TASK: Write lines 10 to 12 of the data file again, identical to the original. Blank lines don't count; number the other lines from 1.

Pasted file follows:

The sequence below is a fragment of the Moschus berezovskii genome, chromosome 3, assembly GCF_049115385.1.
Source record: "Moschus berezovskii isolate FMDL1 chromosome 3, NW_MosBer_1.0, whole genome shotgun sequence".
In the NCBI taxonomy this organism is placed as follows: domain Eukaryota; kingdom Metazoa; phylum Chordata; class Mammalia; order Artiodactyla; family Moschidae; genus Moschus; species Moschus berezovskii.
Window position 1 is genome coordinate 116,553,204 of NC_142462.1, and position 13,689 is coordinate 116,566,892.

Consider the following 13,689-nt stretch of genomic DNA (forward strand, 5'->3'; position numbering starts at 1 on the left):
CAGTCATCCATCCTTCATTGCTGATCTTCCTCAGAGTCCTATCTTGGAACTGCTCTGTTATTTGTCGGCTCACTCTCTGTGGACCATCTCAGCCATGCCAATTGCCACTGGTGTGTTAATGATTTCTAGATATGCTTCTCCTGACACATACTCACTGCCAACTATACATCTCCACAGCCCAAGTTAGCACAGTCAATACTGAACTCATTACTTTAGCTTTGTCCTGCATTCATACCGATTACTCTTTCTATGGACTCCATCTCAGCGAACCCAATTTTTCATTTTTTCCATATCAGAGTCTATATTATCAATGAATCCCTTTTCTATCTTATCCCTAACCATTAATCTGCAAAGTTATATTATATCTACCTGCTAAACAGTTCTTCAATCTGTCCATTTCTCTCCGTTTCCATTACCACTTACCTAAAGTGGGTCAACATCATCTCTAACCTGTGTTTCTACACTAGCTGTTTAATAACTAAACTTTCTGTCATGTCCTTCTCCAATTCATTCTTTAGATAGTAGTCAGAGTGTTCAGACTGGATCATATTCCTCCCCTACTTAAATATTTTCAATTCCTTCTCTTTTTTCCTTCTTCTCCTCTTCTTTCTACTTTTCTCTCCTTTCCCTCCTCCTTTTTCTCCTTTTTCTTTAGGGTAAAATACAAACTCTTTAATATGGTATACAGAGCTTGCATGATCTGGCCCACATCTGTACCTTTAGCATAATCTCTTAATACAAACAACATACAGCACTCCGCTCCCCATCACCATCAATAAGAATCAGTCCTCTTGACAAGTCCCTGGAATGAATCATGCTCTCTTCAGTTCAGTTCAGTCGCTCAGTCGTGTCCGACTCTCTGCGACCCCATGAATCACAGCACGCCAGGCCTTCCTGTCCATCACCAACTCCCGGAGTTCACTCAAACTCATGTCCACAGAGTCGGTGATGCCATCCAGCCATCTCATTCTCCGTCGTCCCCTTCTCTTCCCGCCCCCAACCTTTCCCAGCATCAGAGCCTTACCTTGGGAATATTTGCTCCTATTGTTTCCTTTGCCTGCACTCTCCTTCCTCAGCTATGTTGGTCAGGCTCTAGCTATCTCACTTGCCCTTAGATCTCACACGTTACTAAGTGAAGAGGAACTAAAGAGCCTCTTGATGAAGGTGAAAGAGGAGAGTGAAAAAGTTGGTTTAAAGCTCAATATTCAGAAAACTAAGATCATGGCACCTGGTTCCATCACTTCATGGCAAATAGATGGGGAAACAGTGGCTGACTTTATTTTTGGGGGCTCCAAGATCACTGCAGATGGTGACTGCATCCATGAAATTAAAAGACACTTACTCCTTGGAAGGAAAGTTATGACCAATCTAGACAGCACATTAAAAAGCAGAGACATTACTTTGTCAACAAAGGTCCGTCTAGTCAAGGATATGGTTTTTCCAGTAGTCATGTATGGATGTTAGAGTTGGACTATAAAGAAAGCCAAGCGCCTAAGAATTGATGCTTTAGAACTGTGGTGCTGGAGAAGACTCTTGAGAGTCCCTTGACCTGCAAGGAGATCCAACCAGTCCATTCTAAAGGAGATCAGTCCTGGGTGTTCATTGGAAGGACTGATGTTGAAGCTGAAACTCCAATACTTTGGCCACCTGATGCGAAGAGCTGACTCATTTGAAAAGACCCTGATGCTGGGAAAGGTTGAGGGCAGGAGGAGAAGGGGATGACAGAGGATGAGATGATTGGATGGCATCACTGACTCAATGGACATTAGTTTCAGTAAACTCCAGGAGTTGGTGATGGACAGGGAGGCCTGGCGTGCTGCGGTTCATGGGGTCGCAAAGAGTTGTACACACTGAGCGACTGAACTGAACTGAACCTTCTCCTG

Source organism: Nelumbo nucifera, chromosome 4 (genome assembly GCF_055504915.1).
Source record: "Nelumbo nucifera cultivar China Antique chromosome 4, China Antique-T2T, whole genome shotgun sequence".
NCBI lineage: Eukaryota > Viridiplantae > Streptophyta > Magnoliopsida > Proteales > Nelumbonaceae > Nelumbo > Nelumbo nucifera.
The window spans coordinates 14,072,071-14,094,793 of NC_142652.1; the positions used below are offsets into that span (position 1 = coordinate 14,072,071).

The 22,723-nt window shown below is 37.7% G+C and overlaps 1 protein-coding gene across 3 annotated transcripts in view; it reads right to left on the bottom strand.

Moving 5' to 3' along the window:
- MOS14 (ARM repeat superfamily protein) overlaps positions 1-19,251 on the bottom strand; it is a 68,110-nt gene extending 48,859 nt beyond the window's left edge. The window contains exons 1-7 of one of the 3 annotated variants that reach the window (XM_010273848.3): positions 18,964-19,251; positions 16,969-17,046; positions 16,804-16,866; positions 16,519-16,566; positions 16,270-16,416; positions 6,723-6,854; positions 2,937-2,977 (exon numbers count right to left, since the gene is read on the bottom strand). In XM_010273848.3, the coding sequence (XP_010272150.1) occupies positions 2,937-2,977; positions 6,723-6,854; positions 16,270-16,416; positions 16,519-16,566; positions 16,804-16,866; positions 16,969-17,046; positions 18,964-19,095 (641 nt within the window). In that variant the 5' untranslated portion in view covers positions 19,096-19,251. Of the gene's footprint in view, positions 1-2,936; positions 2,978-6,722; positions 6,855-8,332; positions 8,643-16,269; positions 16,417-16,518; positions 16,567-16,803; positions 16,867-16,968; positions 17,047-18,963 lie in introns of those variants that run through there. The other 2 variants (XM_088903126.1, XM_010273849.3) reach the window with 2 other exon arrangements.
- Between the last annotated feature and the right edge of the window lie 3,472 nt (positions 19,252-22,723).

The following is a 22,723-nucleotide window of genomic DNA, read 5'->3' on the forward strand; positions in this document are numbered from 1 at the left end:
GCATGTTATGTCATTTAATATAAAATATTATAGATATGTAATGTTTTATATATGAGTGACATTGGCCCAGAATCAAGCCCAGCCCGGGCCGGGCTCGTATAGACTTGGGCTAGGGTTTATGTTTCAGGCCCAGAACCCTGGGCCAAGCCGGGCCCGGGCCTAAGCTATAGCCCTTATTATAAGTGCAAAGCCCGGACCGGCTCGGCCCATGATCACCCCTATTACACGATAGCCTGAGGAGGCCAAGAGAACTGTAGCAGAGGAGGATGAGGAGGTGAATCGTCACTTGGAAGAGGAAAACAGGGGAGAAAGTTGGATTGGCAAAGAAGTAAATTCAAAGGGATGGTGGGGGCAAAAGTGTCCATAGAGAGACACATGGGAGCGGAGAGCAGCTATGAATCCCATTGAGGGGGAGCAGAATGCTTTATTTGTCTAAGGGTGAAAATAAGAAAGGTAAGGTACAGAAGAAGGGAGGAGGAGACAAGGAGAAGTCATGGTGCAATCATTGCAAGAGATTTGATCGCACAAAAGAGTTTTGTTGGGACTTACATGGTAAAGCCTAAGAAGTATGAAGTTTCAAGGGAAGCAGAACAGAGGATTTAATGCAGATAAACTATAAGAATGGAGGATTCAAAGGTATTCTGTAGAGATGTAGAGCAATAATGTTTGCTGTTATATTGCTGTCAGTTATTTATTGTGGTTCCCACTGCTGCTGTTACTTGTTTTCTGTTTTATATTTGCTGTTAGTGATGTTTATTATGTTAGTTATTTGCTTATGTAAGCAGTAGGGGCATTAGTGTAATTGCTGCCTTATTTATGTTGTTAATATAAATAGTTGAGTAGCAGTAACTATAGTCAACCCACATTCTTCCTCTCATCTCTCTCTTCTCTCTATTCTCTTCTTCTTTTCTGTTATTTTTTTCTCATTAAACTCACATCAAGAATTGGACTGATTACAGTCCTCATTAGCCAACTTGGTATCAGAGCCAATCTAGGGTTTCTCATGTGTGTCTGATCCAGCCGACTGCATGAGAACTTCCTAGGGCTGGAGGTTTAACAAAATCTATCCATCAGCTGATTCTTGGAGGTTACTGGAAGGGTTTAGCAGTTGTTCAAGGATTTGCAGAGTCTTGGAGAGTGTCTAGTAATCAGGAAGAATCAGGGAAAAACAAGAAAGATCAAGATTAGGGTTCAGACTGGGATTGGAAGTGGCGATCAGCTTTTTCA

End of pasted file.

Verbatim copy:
The window spans coordinates 14,072,071-14,094,793 of NC_142652.1; the positions used below are offsets into that span (position 1 = coordinate 14,072,071).

The 22,723-nt window shown below is 37.7% G+C and overlaps 1 protein-coding gene across 3 annotated transcripts in view; it reads right to left on the bottom strand.

Moving 5' to 3' along the window: